Skip to Content

Large Dirt Hill In National Park NJ? Solar Farm

Large Dirt Hill In National Park NJ?  Solar Farm
Reading Time: 4 minutes

Readers have been reaching out to me over the last few months asking about the large dirt hill being built up on a property along Grove Ave in the Borough of National Park NJ. The effort is to properly close/cap the former landfill, and develop a solar farm on the property.

The massive dirt mound appears to be about 20 feet higher than the road.  If you’ve driven by recently you’ve noticed that most of the raised dirt mound area along Grove Ave appears to be nicely graded now.  Crews are also hydroseeding, to turn it into a nice green grass hill.

The large mound of dirt along Grove Ave in National Park is an project to properly close/cap the landfill, and develop a Solar Farm

National Park Landfill Site Location

Not finding a lot of details online, I reached out to National Park’s Borough Clerk Joy Gunn, for details on the project, She provided an excellent response, with the Mayor CC’d in the email… so I simply include their commentary at the last section of this article

But first I’ll add that for those unfamiliar with the area of the project. The property sits at the Southern end of the town along S. Grove Ave. The property runs about 1/3 a mile along the roadway and also has Woodbury Creek as a border.

This is across the street from the Coconut Grove Dockside Bar (docks going in soon for the season) and if you cross the bridge which goes over Woodbury Creek, you are in West Deptford in the area of the Riverwinds complex.

The “Robert Hawthorne Sanitary Landfill” in National Park, NJ.. is being properly capped/closed ahead of a Solar Farm development being constructed. (Map Image: Google)

What is a Solar Farm?

A solar farm is a large collection of solar panels which are used to generate electricity. The number of solar panels can be so large that they can generate significant amounts of electricity, which is sold back to the electric companies.

The expectation is that electricity generated covers the cost to develop the large array of solar panels, prepare the property for the installation… and then generate ongoing profits.

Solar farms are becoming more common in landfill remediations as they offer a way to utilize the land above landfill in a positive way, without trying to develop large structures overtop of the landfill contents.

This 2014 article at explains the benefits of a solar farm that was developed on Deptford’s large Kinsley landfill. Gloucester Township also recently implemented a solar farm at the 60-acre GEMS landfill.

Solar farm at Deptford’s Kinsley Landfill. Shown as an example of what a solar farm is, and does not represent the design for the upcoming National Park, NJ project. (Aug 2022)

National Park Hawthorne Landfill Capping And Solar Farm

As mentioned, the information provided from the Borough was just so crisp and well written, that I am doing something I’ve never done before… the remaining information in this section provided here is directly from the Borough Clerk (with some basic formatting added by me)

From the Borough of National Park, NJ:

The landfill site is about 53 acres of upland area.  The area is actually called the “Robert Hawthorne Sanitary Landfill”.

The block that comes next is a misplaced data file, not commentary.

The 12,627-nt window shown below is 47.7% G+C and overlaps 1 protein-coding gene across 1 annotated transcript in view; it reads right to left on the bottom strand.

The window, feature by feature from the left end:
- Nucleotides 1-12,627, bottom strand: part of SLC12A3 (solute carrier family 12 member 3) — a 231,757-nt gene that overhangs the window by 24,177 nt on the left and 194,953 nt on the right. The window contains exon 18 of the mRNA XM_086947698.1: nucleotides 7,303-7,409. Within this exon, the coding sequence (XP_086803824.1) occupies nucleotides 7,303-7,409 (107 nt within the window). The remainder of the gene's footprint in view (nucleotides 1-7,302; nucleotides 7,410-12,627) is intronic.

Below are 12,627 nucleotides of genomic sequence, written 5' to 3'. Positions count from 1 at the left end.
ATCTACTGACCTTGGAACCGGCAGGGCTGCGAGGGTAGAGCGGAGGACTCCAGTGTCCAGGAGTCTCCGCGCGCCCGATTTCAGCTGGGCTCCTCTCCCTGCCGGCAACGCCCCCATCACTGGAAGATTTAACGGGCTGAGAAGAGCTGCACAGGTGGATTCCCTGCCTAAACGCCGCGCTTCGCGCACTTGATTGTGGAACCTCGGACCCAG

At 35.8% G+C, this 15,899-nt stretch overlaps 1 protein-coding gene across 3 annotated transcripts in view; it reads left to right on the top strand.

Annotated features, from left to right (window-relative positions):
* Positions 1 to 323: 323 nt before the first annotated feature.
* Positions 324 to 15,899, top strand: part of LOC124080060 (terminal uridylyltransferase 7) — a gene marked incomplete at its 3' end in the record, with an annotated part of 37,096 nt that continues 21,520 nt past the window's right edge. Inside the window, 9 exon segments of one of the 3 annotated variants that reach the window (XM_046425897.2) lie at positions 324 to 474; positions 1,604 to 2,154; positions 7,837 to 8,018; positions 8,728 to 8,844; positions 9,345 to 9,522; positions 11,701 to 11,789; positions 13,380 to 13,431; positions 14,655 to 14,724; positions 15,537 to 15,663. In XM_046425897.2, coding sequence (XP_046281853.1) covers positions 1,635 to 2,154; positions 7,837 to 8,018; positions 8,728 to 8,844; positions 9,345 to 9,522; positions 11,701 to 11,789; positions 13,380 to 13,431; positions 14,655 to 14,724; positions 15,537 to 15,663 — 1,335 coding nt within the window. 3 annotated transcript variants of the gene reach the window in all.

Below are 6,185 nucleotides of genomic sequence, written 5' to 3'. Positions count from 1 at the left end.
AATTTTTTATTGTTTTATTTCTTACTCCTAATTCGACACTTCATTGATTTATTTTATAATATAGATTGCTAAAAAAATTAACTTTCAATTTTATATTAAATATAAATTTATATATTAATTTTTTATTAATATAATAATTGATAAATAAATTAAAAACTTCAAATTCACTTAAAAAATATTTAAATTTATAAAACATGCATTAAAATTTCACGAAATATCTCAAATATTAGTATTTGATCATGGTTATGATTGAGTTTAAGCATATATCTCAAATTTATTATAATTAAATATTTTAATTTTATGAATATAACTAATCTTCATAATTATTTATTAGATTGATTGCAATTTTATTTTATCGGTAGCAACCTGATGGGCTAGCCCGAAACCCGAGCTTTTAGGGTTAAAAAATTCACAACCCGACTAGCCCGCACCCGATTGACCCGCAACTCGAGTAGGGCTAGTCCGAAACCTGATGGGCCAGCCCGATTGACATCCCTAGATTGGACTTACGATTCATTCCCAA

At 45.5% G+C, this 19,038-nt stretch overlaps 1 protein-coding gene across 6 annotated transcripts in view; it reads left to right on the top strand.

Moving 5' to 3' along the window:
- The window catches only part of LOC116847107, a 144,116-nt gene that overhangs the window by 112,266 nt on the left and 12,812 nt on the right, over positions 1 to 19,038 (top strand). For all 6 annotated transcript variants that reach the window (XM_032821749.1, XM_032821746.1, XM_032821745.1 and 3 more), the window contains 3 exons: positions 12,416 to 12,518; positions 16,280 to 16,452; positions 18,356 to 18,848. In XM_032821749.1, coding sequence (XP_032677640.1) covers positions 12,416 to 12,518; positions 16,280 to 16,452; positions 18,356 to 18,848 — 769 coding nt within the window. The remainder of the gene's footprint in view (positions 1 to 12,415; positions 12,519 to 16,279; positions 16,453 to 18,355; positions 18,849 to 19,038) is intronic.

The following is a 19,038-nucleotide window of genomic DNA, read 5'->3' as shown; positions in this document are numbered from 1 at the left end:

The Borough of National Park acquired the property in 1954 and the Borough contracted with the City of Philadelphia to receive construction waste and materials from the city when they were building the city out.

The Borough stopped taking materials in the 1978/79.

Totaling 53 acres, this landfill in the Borough of National Park is finally getting properly closed/capped 45 years after it accepted its last waste. A solar farm is planned for the property.

Around 2003 we were notified by the NJDEP that the landfill was not closed properly (Consistent with NJDEP Solid Waste Regulations.) 

We knew we had an issue (budgetary-wise), as we knew this was a larger project than we could handle in-house.

The Borough at that time began the process of trying to find a use for the area, IF it could even be utilized, etc. In that process, the Borough was approached by vendors expressing interest with installing a solar field. 

After many years and various vendors dropping out of the project, the Borough finally was able to contract with Resource Renewal and their designated Redevelopment entity NP Renewal, LLC to handle the design, NJDEP approvals, funding, capping (fill material) importation, documentation, project coordination, etc.

The Grove Ave bridge over Woodbury Creek which connects National Park with West Deptford. In the distance leads to the Delaware River. Lower right is the landfill which is being properly closed/capped.

They are doing this project through 75% grants through the State of New Jersey and with the Redeveloper providing the rest of the funding so this will cost the taxpayers of the Borough nothing. 

Additionally, Citizen’s Solar will be leasing the land from the Redeveloper and the Borough, and install the solar field, which we will be able to use as income.

We anticipate the closure project to be completed by the end of 2023 and solar to be online during the first half of 2024. 

We’re very excited to finish up the project, and to be fully compliant with State Regulations and guidelines.  Finally, we’d like to thank all residents and visitors that come to the Borough for their patience.  Progress can be messy, but progress is positive!”  

Links and Locations

National Park Borough – Robert Hawthorne Sanitary Landfill
S. Grove Ave
National Park, NJ